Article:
I recently got to catch up with a colleague who works for a major software company (no, not Google or Microsoft) and has some similar geeky interests to my own: languages and linguistics, urbanism and transportation policy, and of course, getting a handle on what the hell happened in the 2016 election and how progressives completely didn’t see it coming, and what we need to better understand to chart a better path going forward.
On that last point, I can’t (yet) offer any specific books beyond those already widely reported on, including Hillbilly Elegy (placed in context by this informative Harvard Business Review article; I wrote a short qualitative review on Amazon) and Strangers In Their Own Land (mentioned in this insightful interview with the author by the Greater Good Science Center at UC Berkeley).
But I do have some well-thumbed recommendations for the other categories, so in case you’re a geek too, you may find these interesting when you have some breathing room to read over the holiday break…
Languages of the World by J. Katzner: ~1 page on every extant language with an example of its literature, translation into English of the sample, and a sample of its writing, particularly interesting for languages with non-alphabetic writing systems. A good bedside book to read a few pages at random each evening. There is a (too short) introduction to the history and development of linguistics and the discovery of language families, but (see next book) it feels a bit tilted toward Indo-European.
The Origin of Language (Merritt Ruhlen)—a controversial linguist who speculates that all language could come from a single ancestor, based on applying the same techniques that were used to infer the existence of the indo-european language family. His argument presumably runs into trouble because unlike Indo-European, there are no written corpora available to provide evidence, and some of the linguistic evolution that must be assumed in order to support parts of the argument requires mini-leaps of faith (as I oversimplified when trying to explain it to a colleague, “at some point you’re fitting noise to noise”). But, reading the next book below went a long way towards winning me over to Ruhlen’s argument:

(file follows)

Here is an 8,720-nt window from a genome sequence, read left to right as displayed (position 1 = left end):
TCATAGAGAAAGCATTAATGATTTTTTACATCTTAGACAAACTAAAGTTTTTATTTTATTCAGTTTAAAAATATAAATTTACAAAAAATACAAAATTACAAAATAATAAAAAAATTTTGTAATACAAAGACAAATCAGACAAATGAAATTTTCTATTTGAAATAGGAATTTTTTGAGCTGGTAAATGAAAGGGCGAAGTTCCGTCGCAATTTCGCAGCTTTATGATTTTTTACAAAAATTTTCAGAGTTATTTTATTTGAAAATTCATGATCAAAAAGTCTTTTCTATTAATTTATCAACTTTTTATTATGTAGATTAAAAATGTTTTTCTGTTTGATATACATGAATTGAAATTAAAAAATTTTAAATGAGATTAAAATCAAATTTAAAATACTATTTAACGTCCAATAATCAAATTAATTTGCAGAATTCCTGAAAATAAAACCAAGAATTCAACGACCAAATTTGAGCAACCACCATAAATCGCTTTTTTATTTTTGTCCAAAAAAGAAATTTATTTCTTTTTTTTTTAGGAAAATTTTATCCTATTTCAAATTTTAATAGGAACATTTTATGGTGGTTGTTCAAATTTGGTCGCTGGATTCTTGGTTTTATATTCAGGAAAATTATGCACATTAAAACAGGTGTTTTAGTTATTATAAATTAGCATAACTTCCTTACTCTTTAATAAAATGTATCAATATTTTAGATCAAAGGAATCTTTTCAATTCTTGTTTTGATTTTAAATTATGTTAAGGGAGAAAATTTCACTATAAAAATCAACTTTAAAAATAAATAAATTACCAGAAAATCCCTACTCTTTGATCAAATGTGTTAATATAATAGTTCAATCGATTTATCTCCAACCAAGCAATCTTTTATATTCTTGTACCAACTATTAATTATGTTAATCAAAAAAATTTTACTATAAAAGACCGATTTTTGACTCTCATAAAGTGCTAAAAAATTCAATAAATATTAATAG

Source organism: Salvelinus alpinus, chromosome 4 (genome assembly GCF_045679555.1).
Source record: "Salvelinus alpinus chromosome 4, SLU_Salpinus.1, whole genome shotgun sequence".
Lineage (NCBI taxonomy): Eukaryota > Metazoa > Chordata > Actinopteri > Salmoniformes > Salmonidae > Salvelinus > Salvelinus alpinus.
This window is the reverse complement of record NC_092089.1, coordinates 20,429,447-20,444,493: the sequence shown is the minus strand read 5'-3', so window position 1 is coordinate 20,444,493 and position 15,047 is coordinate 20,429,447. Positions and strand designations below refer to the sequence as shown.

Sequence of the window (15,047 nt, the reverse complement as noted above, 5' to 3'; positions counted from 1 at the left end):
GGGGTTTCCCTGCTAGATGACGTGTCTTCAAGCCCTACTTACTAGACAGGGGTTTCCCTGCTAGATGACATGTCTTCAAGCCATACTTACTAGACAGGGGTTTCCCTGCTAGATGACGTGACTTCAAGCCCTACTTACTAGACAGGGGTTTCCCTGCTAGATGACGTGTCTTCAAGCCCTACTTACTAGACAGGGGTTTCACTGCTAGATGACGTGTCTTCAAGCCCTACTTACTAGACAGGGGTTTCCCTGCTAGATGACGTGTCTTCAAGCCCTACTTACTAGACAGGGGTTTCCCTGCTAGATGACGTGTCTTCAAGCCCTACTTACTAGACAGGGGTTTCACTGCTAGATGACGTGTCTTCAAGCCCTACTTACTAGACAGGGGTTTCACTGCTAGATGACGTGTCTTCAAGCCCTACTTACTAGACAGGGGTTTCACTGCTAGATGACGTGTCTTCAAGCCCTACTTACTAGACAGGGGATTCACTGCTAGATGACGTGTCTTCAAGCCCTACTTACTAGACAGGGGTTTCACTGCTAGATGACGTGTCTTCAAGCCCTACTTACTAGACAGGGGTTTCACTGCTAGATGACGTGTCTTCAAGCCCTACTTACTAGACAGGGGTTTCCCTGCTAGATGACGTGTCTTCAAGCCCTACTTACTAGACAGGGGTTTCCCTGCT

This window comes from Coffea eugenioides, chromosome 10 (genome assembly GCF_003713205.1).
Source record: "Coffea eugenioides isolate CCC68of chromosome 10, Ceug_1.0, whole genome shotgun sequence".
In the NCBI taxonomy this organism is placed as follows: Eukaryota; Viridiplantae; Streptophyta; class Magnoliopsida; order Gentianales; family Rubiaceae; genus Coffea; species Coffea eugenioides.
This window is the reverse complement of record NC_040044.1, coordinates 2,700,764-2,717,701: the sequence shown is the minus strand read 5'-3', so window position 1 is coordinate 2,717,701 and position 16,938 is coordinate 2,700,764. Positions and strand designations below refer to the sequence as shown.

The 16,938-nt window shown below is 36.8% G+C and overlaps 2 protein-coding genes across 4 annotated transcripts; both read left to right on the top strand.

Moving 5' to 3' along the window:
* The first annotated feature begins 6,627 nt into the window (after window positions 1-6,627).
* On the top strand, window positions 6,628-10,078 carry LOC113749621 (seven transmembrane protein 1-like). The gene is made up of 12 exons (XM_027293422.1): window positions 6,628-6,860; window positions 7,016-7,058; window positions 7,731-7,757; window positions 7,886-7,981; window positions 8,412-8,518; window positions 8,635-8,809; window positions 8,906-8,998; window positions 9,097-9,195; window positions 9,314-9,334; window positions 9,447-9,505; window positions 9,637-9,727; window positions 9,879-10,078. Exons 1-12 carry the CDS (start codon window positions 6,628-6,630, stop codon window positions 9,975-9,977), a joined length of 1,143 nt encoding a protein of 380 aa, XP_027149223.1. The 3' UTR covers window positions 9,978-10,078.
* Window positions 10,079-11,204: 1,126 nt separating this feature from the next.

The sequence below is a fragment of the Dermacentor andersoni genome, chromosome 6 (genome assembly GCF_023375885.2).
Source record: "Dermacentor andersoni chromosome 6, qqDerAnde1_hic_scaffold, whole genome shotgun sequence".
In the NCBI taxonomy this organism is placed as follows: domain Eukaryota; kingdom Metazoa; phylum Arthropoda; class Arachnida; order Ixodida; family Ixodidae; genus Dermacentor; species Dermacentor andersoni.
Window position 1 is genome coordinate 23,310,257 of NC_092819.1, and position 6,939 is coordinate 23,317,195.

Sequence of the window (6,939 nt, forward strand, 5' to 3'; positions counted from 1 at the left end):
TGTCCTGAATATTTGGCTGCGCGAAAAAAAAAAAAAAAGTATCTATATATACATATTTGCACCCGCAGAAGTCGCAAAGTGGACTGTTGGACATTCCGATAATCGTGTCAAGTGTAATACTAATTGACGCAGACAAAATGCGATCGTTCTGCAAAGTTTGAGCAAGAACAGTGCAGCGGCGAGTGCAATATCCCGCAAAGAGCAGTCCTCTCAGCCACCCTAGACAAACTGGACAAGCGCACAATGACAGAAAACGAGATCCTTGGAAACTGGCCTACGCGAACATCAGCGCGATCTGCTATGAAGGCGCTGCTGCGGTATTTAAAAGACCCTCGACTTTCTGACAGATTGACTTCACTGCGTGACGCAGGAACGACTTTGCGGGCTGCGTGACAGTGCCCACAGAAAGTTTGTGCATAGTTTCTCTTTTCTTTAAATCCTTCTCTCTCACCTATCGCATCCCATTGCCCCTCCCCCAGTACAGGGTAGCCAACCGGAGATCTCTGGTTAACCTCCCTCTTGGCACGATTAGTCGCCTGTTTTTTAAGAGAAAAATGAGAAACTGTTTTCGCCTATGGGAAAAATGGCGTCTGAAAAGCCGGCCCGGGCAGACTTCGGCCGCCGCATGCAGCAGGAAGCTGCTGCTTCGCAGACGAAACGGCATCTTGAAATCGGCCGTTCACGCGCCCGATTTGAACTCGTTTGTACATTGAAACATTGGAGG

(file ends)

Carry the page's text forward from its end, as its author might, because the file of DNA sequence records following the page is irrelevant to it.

The Journey of Man (Spencer Wells) is an easier-to-read, somewhat less deep version of the same central argument of Genes, Peoples, and Languages (Luigi Luca Cavalli-Sforza). TL;DR: population genetics has independently converged on the same directed graph of human migration that was independently posited by Ruhlen as the potential family tree of spoken languages. This book was made into a miniseries, I think on HBO, narrated by the (very telegenic) author.
Of course, you can’t read The Journey of Man without the framing of the brilliant Guns, Germs, and Steel (Jared Diamond), which hypothesizes lucidly as to why the accidental geography of the continents largely preordained the outcome of the stratification of civilization (who conquers/who gets conquered, and why it worked out that way). Diamond deservedly won the Pulitzer Prize for this book. There is also a 3 part miniseries hosted by him about the book, but it’s far more superficial than the book’s argument, and less tightly focused. Read the book, it’s worth the effort and the writing is perhaps the most lucid I’ve ever seen in a popular-press book by an academic author.
My colleague and I also discussed quality-of-life issues in big and small cities and in the burbs. If Rachel Carson’s Silent Spring is the “bible” of the environmental movement, Jane Jacobs’s The Death and Life of Great American Cities is the bible of modern urbanism, so you should read that if you can. If you’re impatient, you can instead read How Cities Work (Alex Marshall) or The End of the Suburbs (L. Gallagher; I reviewed this one on Amazon) to get the Cliffs-notes version of the main arguments. If you want more detail and a scholarly perspective on how we got to where we are, I don’t think you can do better than Kenneth Jackson’s Crabgrass Frontier: The Suburbanization of the United States.
*Well, that’s it. I am hoping for a peaceful, and thoughtful, reading season in the rainy weeks ahead.